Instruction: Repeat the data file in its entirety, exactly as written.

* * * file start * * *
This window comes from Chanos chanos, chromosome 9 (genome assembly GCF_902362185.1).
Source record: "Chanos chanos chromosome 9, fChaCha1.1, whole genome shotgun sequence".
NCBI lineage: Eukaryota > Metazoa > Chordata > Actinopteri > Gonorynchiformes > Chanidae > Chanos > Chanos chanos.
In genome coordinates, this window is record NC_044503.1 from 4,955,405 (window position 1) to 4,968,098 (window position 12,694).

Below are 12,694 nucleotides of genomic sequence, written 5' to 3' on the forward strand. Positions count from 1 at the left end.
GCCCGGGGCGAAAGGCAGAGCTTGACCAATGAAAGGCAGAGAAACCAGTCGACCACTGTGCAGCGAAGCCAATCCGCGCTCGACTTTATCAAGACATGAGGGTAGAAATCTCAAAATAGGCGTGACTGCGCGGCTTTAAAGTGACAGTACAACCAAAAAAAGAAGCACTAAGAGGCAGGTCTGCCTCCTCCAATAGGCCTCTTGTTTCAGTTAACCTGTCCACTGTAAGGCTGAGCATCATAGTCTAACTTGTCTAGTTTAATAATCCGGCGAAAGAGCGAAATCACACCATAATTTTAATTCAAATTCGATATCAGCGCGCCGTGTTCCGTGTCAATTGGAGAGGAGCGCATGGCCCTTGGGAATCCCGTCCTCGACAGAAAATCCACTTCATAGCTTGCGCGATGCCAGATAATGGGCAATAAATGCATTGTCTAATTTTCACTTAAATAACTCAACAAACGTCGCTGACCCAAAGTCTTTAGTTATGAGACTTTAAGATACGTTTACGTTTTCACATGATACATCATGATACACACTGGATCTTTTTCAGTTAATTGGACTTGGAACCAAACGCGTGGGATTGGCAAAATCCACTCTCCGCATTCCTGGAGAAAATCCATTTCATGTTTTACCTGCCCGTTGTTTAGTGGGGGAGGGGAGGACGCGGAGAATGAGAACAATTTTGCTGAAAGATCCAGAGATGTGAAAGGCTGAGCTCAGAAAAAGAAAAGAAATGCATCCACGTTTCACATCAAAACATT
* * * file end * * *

This window comes from Chanos chanos, chromosome 9 (genome assembly GCF_902362185.1).
Source record: "Chanos chanos chromosome 9, fChaCha1.1, whole genome shotgun sequence".
NCBI lineage: Eukaryota > Metazoa > Chordata > Actinopteri > Gonorynchiformes > Chanidae > Chanos > Chanos chanos.
In genome coordinates, this window is record NC_044503.1 from 4,955,405 (window position 1) to 4,968,098 (window position 12,694).

Below are 12,694 nucleotides of genomic sequence, written 5' to 3' on the forward strand. Positions count from 1 at the left end.
GCCCGGGGCGAAAGGCAGAGCTTGACCAATGAAAGGCAGAGAAACCAGTCGACCACTGTGCAGCGAAGCCAATCCGCGCTCGACTTTATCAAGACATGAGGGTAGAAATCTCAAAATAGGCGTGACTGCGCGGCTTTAAAGTGACAGTACAACCAAAAAAAGAAGCACTAAGAGGCAGGTCTGCCTCCTCCAATAGGCCTCTTGTTTCAGTTAACCTGTCCACTGTAAGGCTGAGCATCATAGTCTAACTTGTCTAGTTTAATAATCCGGCGAAAGAGCGAAATCACACCATAATTTTAATTCAAATTCGATATCAGCGCGCCGTGTTCCGTGTCAATTGGAGAGGAGCGCATGGCCCTTGGGAATCCCGTCCTCGACAGAAAATCCACTTCATAGCTTGCGCGATGCCAGATAATGGGCAATAAATGCATTGTCTAATTTTCACTTAAATAACTCAACAAACGTCGCTGACCCAAAGTCTTTAGTTATGAGACTTTAAGATACGTTTACGTTTTCACATGATACATCATGATACACACTGGATCTTTTTCAGTTAATTGGACTTGGAACCAAACGCGTGGGATTGGCAAAATCCACTCTCCGCATTCCTGGAGAAAATCCATTTCATGTTTTACCTGCCCGTTGTTTAGTGGGGGAGGGGAGGACGCGGAGAATGAGAACAATTTTGCTGAAAGATCCAGAGATGTGAAAGGCTGAGCTCAGAAAAAGAAAAGAAATGCATCCACGTTTCACATCAAAACATT